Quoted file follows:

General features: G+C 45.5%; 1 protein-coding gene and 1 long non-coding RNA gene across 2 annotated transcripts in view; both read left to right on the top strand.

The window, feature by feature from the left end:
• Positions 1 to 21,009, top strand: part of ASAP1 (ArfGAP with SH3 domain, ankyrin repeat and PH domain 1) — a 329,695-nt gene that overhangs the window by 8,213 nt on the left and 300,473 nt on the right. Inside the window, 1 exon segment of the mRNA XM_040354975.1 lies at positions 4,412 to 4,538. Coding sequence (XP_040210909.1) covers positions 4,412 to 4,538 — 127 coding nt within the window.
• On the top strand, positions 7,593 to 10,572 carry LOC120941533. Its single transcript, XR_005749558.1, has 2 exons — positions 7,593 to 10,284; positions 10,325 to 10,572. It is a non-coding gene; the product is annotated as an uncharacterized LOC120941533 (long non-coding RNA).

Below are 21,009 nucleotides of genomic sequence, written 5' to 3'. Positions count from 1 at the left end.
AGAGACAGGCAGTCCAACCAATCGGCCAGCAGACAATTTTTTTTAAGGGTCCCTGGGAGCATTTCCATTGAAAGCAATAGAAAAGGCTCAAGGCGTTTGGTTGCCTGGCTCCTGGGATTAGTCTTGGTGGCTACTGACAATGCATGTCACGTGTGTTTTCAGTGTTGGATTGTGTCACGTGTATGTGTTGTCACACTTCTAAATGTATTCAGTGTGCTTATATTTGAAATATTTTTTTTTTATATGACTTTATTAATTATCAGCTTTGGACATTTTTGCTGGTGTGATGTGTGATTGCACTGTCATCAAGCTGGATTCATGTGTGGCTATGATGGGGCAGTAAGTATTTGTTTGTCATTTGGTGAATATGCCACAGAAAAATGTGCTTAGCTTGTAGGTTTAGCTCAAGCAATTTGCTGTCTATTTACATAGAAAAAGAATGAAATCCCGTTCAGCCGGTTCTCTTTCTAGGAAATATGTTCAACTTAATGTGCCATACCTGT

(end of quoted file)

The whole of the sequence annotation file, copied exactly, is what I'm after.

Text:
General features: G+C 45.5%; 1 protein-coding gene and 1 long non-coding RNA gene across 2 annotated transcripts in view; both read left to right on the top strand.

The window, feature by feature from the left end:
• Positions 1 to 21,009, top strand: part of ASAP1 (ArfGAP with SH3 domain, ankyrin repeat and PH domain 1) — a 329,695-nt gene that overhangs the window by 8,213 nt on the left and 300,473 nt on the right. Inside the window, 1 exon segment of the mRNA XM_040354975.1 lies at positions 4,412 to 4,538. Coding sequence (XP_040210909.1) covers positions 4,412 to 4,538 — 127 coding nt within the window.
• On the top strand, positions 7,593 to 10,572 carry LOC120941533. Its single transcript, XR_005749558.1, has 2 exons — positions 7,593 to 10,284; positions 10,325 to 10,572. It is a non-coding gene; the product is annotated as an uncharacterized LOC120941533 (long non-coding RNA).

Below are 21,009 nucleotides of genomic sequence, written 5' to 3'. Positions count from 1 at the left end.
AGAGACAGGCAGTCCAACCAATCGGCCAGCAGACAATTTTTTTTAAGGGTCCCTGGGAGCATTTCCATTGAAAGCAATAGAAAAGGCTCAAGGCGTTTGGTTGCCTGGCTCCTGGGATTAGTCTTGGTGGCTACTGACAATGCATGTCACGTGTGTTTTCAGTGTTGGATTGTGTCACGTGTATGTGTTGTCACACTTCTAAATGTATTCAGTGTGCTTATATTTGAAATATTTTTTTTTTATATGACTTTATTAATTATCAGCTTTGGACATTTTTGCTGGTGTGATGTGTGATTGCACTGTCATCAAGCTGGATTCATGTGTGGCTATGATGGGGCAGTAAGTATTTGTTTGTCATTTGGTGAATATGCCACAGAAAAATGTGCTTAGCTTGTAGGTTTAGCTCAAGCAATTTGCTGTCTATTTACATAGAAAAAGAATGAAATCCCGTTCAGCCGGTTCTCTTTCTAGGAAATATGTTCAACTTAATGTGCCATACCTGT